December 1, 2013 at 5:10 PM Flag Quote & Reply

Licu
Member
Posts: 40

Hi,


Thank you for all the info. So, just to be sure, the crystal Sternkreuz p/n XMF320.927 is the one to get for my model (7A28-702A)?


I will also talk with my watch repair guy to make sure he is up to the task. I think I remember there are some small tricks to get the movement out (something related to the crown?).


Kind Regards,

Adrian

--


December 2, 2013 at 5:30 AM Flag Quote & Reply

Seiko7A38
Site Owner
Posts: 14136

It's the closest substitute in terms of appearance / dimensions to Seiko p/n 320W40GN00 which is obsolete and no longer available.


There's no 'trick' to removing a 7Axx movement from a watch case - you simply pull the crown out to the second position and depress the release lever, which is clearly marked <-- PUSH. The only precaution I take is to set all the hands to '12' / zero before removing it.

December 2, 2013 at 5:46 AM Flag Quote & Reply

Rob Benham
Member
Posts: 281

Oh, gosh.  I wish I'd joined this forum a few days earlier.  My 7A38 7000 crystal surround is lying on the bench in a trial run to see how hard it is to get it back when the new crystal is fitted.  I have no special equipment, but pressing the case onto the lens while it was lying on soft cotton cloth seemed to get it back okay.  It took all the force my thumbs could provide.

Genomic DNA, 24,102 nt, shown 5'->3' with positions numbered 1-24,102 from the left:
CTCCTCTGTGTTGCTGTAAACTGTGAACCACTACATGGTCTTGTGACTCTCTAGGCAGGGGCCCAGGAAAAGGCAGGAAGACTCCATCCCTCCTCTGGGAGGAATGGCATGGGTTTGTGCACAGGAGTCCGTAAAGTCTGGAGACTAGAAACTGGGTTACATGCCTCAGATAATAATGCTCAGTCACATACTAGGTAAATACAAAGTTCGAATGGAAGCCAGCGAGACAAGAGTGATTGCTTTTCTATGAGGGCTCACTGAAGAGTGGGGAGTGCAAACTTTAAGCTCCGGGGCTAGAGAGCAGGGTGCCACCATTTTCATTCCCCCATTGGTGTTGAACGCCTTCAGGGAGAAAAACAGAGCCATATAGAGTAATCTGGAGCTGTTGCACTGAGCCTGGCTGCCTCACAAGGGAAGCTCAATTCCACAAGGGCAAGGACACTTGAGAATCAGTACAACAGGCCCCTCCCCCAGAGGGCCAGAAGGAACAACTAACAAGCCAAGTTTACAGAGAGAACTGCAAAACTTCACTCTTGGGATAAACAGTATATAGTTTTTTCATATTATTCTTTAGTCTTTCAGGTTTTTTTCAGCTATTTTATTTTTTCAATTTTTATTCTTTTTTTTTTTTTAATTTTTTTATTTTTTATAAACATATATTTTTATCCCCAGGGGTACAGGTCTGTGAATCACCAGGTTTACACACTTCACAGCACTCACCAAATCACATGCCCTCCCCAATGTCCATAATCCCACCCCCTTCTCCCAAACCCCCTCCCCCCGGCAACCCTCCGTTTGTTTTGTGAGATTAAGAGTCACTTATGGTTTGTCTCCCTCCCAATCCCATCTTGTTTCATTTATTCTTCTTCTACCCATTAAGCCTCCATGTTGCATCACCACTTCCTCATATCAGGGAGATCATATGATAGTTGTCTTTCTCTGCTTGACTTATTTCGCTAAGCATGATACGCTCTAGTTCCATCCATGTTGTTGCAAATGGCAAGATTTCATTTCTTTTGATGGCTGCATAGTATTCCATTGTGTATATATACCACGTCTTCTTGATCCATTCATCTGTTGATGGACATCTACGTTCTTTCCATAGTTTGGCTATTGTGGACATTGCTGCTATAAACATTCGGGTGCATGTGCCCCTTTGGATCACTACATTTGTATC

Frankly, given the screw back, I was surprised to find the front so 'cheaply' pressed on.  It seems to go from Rolex to Timex across the thickness of the watch.

Having suffered a Texas repair (shop had a Seiko sign over it.) I really lost interest in the watch after that, but now I'm rather keen to bring it at least half way back to its original state. 

December 4, 2013 at 1:59 PM Flag Quote & Reply

Rob Benham
Member
Posts: 281


Having 'won' on eeeee-bay a gold plated version of my 7A38-7000, I set about trying to destroy it with a new cack-handedness obviously acquired with advancing years and excessive vino.  I was a one man demolition squad, launching into tasks as though I'd still got the hands and indeed, eyes, of someone that fettled fusee movements without the aid of specs.  (didn't do much.  Just attached the chain on the drum and away it went.)